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Business Formation – Protecting Limited Liability

This post on protecting limited liability is a continuation of last week’s post on business entities, I want to discuss an important topic about protecting the limited liability you need to protect your other businesses and personal assets from liability in the event of litigation or some other event.

The most important element in an LLC or Corporation is protecting limited liability for the owner(s). If you are going to set up this type of entity over a sole proprietorship or partnership, ensure you protect that limited liability. By protecting the liability, I mean that if your business falls into a lawsuit or goes under, you need to make sure that the liability will not fall back on your shoulders as the owner. Here are a few (not all) of the steps you should take toward this end.

Entity - Make sure you get your business set up under the right entity with the right documents. This is the first and most important step which is why I advise above to get the right counsel in doing so.

Funding your Business - When you fund your business, make sure you make capital investments enough to get your business off the ground for a few months. Too many small investments can give the view that the business is not a separate entity.

Separate Bank Accounts - Ensure you have separate business and personal bank accounts and keep them separate. This means only business expenses out of the business account and only personal expenses out of the personal account.

Loans - Any loans to owners should be documented as of they were made to an outside individual or company.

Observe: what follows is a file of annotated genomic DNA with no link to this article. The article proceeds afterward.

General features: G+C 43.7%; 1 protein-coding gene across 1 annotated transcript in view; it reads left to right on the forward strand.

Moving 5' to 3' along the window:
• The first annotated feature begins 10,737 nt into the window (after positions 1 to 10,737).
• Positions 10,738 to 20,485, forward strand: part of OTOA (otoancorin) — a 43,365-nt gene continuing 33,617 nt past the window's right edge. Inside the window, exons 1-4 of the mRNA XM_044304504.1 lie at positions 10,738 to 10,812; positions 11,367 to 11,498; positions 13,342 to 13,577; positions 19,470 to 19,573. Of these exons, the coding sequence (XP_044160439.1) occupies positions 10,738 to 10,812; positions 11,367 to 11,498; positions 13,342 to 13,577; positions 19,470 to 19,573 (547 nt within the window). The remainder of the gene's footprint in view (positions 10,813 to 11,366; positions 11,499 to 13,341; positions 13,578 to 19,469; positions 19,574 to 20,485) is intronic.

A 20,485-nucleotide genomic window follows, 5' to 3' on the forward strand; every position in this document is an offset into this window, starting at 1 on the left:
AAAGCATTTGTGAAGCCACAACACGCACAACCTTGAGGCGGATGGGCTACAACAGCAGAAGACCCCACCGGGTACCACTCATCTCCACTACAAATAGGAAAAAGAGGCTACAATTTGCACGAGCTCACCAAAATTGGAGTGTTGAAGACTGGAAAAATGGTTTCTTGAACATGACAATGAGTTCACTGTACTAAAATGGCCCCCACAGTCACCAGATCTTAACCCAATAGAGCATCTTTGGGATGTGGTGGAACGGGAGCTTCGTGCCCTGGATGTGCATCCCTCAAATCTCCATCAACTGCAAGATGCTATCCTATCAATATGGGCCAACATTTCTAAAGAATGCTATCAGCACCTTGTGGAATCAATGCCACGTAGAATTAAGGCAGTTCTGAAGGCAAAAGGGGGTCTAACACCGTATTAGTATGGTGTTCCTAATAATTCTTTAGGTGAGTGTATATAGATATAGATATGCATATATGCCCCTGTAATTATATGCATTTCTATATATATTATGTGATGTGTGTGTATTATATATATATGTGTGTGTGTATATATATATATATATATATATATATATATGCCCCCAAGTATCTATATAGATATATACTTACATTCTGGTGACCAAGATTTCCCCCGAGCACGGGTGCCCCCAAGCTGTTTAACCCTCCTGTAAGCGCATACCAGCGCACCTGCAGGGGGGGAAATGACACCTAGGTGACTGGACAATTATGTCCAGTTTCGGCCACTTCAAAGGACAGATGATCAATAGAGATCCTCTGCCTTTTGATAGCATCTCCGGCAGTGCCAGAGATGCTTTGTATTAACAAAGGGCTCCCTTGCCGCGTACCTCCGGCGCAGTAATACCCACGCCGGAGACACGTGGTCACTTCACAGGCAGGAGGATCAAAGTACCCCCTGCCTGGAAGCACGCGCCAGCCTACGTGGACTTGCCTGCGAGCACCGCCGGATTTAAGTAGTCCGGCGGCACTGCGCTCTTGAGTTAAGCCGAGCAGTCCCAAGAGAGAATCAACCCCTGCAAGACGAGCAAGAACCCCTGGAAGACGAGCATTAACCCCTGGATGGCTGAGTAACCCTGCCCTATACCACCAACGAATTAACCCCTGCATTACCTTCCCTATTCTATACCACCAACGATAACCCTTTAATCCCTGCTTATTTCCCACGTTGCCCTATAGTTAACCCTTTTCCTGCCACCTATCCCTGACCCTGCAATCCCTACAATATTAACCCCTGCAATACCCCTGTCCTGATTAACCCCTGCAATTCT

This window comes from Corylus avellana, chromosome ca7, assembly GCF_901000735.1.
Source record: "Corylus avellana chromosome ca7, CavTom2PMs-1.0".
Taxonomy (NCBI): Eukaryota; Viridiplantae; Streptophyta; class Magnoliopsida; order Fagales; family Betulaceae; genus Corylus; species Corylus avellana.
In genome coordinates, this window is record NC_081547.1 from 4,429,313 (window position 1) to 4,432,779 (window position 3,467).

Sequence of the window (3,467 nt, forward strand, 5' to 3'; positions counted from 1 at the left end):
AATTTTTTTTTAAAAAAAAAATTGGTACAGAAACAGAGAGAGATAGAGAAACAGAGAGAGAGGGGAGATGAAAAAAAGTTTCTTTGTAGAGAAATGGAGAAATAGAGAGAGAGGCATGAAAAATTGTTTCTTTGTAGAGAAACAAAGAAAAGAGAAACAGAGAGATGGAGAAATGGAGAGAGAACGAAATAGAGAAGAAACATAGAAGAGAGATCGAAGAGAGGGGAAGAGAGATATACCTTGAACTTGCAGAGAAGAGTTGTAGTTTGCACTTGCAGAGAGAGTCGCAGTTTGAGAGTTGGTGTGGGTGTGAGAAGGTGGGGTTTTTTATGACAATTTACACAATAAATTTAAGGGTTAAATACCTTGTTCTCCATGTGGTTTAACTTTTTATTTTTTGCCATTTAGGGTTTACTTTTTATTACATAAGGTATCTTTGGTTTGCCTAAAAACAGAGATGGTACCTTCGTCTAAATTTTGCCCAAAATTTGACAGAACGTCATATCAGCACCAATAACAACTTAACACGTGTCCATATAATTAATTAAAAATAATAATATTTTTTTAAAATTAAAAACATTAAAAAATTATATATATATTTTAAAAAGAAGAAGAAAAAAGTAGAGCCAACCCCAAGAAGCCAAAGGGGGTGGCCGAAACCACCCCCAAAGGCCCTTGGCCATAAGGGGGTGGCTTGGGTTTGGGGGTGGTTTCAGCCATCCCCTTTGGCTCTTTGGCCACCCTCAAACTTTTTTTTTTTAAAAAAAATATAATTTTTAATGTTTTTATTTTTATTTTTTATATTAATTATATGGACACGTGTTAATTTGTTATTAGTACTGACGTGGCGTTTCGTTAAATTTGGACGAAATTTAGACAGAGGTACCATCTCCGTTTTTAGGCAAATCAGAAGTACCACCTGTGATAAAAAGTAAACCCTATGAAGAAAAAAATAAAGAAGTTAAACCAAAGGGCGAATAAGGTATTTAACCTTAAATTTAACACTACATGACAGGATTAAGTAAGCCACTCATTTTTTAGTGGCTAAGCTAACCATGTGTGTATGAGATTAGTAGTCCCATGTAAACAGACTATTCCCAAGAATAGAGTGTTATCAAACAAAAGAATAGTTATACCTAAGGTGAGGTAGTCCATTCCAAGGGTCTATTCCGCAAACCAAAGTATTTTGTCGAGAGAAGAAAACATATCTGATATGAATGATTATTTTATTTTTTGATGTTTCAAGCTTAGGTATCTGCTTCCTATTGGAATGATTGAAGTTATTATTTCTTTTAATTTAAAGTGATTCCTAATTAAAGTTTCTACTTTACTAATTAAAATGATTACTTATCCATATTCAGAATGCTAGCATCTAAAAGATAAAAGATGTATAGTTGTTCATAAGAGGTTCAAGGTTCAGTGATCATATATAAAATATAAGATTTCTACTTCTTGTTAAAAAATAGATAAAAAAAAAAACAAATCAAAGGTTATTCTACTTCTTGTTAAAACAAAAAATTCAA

Company Name - The company name should always include “LLC” or the appropriate equivalent on all business documents and dealings.

Company Debts - Don’t hold yourself personally liable for company debts. This is a common practice for banks to require that an individual sign for company debts, but if possible you should avoid doing so.

Record-Keeping - Maintain all adequate documentation for the business in a timely manner. Keep Secretary of State filings up-to-date, keep annual meeting minutes, keep financials and supporting documents, and document all capital investments and distributions/dividends through writing checks or interbank transfers to leave a paper trail.

Dividends and Distributions - Some business entities will require that an owner take a “reasonable salary.” If this is the case for your entity, ensure that you take such a salary and that distributions are made on a quarterly basis based on how successful the business is. If you are not required to take a salary, take monthly distributions to avoid commingling accounts.

Multiple Businesses - If you own multiple businesses, you need to be diligent in keeping these two entities separate. The risk here is that liability could spread to your other businesses if there is no clear distinction. Keep separate QB files, records, and employees. Also, if possible, arrange so that someone else owns and controls a majority interest in the other entity.

Don’t Commit Fraud or Illegal Acts! - Don’t attempt to use your business as a way to get out of personal liabilities or to shield wrongdoing. This is the fastest way to the courtroom and the simplest way to unravel everything else you are doing in your business.

Keep Liabilities Current - Don’t get behind on payroll taxes or mortgage payments. If you don’t give anyone a reason to challenge your business entity’s limited liability, then it is less likely that when something bad does happen that you will be found liable.

Business Insurance - Insure your business as necessary to offset risks for your industry.

Any more thoughts? Let me know in the comments section or send me an email and I will look into adding it here. I hope this information is helpful to you in protecting limited liability for you and ensuring your business’ continuing success!

Keep Reaching!

Mark

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